George leads Miss Flite to Gridley’s bedside while the others wait. Mr. Jarndyce, who has heard about Gridley, arrives, and George takes them down to visit the sick man. Gridley lies on a couch and looks thin and wasted. Miss Flite sits near him and holds his hand, and he is pleased to see the others, though he is very weak. Gridley explains that he thought he could fight Chancery but that he was arrogant and has learned the hard way that he cannot win.
Gridley has wasted away under the strain that the Chancery suit has put on him. The constant suspense of waiting to see how the case will end has worn him down, and although he thought that he could take on the large, unjust system, he has learned that he has little power against such large institutions.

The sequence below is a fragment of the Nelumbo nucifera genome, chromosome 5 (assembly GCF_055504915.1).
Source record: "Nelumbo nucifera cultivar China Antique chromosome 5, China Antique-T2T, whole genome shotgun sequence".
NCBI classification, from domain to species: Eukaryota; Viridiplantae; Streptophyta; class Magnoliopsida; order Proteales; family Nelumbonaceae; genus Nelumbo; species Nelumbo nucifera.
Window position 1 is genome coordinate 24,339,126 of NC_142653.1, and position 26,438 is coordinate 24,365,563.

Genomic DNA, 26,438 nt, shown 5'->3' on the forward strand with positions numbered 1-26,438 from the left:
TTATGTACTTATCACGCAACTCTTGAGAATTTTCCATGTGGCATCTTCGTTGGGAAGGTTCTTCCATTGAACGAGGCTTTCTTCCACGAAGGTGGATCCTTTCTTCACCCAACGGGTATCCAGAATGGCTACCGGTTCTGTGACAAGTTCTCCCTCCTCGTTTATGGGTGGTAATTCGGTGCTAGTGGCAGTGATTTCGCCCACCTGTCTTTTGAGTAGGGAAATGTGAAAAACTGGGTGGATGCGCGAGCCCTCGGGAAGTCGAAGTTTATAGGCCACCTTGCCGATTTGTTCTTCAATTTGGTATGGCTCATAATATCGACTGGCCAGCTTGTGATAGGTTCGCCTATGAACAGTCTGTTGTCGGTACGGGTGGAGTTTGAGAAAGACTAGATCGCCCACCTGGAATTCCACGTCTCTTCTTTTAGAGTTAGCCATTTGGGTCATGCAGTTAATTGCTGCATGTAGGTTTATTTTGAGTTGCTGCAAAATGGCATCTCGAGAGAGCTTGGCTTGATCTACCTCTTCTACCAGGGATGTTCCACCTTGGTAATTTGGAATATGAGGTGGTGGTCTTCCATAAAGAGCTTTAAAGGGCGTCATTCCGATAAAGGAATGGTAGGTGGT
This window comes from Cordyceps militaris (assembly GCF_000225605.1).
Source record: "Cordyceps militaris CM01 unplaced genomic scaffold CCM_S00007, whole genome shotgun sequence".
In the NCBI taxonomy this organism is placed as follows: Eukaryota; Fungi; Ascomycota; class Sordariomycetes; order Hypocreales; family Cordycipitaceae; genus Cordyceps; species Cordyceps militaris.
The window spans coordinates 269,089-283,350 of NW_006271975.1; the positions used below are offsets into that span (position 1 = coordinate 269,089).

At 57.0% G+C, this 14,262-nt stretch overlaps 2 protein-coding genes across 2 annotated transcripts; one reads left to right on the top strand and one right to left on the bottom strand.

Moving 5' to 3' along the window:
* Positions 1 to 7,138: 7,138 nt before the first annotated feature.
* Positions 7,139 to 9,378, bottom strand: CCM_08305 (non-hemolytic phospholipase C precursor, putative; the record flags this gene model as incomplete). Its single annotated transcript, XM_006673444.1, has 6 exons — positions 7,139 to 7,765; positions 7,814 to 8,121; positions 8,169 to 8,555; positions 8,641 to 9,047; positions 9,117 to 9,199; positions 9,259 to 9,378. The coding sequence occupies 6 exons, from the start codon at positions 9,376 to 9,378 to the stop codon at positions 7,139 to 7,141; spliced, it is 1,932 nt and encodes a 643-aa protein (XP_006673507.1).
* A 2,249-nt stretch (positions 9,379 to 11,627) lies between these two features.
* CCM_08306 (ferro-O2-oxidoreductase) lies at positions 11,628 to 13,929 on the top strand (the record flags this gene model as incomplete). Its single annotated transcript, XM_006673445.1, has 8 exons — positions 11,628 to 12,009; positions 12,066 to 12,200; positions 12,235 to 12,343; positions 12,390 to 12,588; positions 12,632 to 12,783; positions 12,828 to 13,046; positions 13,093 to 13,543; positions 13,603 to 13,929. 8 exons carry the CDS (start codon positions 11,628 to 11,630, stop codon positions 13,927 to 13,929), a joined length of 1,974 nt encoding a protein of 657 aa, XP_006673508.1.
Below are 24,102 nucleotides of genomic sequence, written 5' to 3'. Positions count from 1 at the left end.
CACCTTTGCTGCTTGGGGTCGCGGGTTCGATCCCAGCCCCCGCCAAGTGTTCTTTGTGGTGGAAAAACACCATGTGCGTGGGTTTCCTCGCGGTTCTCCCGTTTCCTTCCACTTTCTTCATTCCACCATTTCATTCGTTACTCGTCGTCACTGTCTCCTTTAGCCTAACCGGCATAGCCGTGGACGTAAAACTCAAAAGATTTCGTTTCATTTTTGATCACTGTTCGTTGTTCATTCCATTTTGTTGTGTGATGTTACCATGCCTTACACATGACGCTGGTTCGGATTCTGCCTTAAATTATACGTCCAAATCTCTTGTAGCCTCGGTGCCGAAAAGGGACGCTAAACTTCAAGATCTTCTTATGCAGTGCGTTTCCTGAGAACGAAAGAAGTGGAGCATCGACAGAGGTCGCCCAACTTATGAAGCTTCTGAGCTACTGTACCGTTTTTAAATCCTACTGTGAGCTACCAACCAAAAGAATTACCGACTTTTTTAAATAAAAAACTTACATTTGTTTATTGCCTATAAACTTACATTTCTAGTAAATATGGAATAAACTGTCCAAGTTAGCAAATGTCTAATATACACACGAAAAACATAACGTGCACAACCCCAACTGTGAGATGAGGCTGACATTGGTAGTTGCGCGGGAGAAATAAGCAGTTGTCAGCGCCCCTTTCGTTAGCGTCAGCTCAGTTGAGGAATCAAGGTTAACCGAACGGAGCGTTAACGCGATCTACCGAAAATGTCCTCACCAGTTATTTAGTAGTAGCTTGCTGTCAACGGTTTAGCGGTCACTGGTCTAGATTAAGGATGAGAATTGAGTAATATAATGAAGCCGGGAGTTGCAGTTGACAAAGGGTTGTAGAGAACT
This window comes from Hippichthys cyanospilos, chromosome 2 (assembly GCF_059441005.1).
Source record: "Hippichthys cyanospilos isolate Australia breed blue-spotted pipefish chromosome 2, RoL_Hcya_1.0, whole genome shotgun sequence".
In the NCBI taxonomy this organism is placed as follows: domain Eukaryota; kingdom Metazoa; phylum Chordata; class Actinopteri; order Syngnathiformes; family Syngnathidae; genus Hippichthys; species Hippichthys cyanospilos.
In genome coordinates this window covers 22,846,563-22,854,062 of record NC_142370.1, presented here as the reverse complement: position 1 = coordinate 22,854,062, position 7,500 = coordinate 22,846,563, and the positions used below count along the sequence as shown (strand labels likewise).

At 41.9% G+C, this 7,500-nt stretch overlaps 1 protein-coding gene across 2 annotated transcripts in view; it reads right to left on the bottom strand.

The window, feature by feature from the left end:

Mr. Bucket tries to encourage Gridley, but he is close to death. Mr. Bucket seems genuinely concerned when Gridley is not roused and admits that he sees him as an “old acquaintance.” Miss Flite lets out a scream, and the others realize that Gridley has died. The sun sets, and as Richard leaves for the army, Esther’s heart feels heavy and sad.
Mr. Bucket has a strange type of affection for the people he arrests often, as though they are participants in a game and in which he is on one side and they are on the other. Gridley’s death hangs over Richard’s departure and foreshadows his own deadly fate in Chancery. It seems that the sun is metaphorically setting on Richard’s life, as his obsession with Jarndyce and Jarndyce is past the point of no return.